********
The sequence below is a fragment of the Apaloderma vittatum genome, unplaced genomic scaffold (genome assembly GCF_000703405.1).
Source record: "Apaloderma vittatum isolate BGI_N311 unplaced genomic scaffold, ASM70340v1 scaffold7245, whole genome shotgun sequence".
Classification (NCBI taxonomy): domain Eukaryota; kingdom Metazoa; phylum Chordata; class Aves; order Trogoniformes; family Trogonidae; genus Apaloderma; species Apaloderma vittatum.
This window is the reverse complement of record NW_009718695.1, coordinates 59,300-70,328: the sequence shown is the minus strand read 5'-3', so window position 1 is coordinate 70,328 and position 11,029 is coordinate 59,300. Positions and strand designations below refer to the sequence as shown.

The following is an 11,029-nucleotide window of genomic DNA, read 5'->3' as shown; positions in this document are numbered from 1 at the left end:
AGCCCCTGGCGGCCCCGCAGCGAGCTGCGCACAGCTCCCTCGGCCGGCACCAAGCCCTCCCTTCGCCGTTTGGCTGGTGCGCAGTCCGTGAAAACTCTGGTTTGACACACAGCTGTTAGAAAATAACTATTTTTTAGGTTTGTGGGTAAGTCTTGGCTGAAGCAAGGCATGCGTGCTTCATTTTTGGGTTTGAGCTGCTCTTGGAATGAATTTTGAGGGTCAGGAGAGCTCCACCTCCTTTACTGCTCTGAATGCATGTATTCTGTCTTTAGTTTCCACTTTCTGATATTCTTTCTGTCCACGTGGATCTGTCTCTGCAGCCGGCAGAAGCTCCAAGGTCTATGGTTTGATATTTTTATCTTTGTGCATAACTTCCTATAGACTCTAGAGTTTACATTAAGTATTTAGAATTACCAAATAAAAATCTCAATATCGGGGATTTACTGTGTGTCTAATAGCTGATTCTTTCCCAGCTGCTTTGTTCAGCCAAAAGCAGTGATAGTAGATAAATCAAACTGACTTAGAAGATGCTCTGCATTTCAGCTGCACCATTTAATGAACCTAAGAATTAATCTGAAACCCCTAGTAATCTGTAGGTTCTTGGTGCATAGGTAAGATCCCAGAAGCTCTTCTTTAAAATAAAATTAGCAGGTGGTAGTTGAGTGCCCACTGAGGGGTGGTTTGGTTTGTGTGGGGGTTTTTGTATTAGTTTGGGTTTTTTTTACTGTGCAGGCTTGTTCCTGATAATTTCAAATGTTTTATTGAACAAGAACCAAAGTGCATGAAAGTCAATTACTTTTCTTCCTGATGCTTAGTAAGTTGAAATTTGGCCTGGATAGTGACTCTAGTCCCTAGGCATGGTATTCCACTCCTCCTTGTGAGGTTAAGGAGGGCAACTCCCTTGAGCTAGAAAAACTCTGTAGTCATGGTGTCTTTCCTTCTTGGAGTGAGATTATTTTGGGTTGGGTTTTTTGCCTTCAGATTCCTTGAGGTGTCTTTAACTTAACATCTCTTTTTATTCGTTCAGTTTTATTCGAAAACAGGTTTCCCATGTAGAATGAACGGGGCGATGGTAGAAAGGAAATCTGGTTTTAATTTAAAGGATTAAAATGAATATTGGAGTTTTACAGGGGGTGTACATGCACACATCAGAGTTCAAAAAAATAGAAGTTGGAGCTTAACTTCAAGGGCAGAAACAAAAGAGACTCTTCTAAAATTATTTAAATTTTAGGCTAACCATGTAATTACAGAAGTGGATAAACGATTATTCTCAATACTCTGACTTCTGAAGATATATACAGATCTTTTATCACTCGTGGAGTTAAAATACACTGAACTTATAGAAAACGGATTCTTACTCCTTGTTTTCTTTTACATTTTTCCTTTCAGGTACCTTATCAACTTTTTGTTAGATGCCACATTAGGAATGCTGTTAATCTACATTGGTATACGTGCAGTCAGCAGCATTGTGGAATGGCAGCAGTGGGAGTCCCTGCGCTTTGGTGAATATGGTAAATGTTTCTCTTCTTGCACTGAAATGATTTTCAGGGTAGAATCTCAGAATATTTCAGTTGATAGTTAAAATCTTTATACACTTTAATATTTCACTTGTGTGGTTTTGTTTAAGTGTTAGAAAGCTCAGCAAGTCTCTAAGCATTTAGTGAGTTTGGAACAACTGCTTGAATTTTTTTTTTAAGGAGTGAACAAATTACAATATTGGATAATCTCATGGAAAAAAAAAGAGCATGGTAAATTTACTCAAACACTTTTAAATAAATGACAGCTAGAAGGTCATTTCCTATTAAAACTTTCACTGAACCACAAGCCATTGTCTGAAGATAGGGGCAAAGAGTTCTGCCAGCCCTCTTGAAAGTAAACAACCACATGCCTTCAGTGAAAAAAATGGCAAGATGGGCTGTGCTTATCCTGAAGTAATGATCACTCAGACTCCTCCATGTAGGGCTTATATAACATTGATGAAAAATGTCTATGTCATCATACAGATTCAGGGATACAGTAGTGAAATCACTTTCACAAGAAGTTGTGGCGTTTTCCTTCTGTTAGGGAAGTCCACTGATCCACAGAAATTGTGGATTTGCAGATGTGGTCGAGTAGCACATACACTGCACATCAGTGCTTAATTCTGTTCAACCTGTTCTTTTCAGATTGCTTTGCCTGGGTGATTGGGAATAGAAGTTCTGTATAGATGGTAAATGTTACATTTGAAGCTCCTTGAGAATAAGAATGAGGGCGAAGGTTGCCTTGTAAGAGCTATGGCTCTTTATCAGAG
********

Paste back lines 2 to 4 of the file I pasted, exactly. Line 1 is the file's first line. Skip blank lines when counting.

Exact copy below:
Source record: "Apaloderma vittatum isolate BGI_N311 unplaced genomic scaffold, ASM70340v1 scaffold7245, whole genome shotgun sequence".
Classification (NCBI taxonomy): domain Eukaryota; kingdom Metazoa; phylum Chordata; class Aves; order Trogoniformes; family Trogonidae; genus Apaloderma; species Apaloderma vittatum.
This window is the reverse complement of record NW_009718695.1, coordinates 59,300-70,328: the sequence shown is the minus strand read 5'-3', so window position 1 is coordinate 70,328 and position 11,029 is coordinate 59,300. Positions and strand designations below refer to the sequence as shown.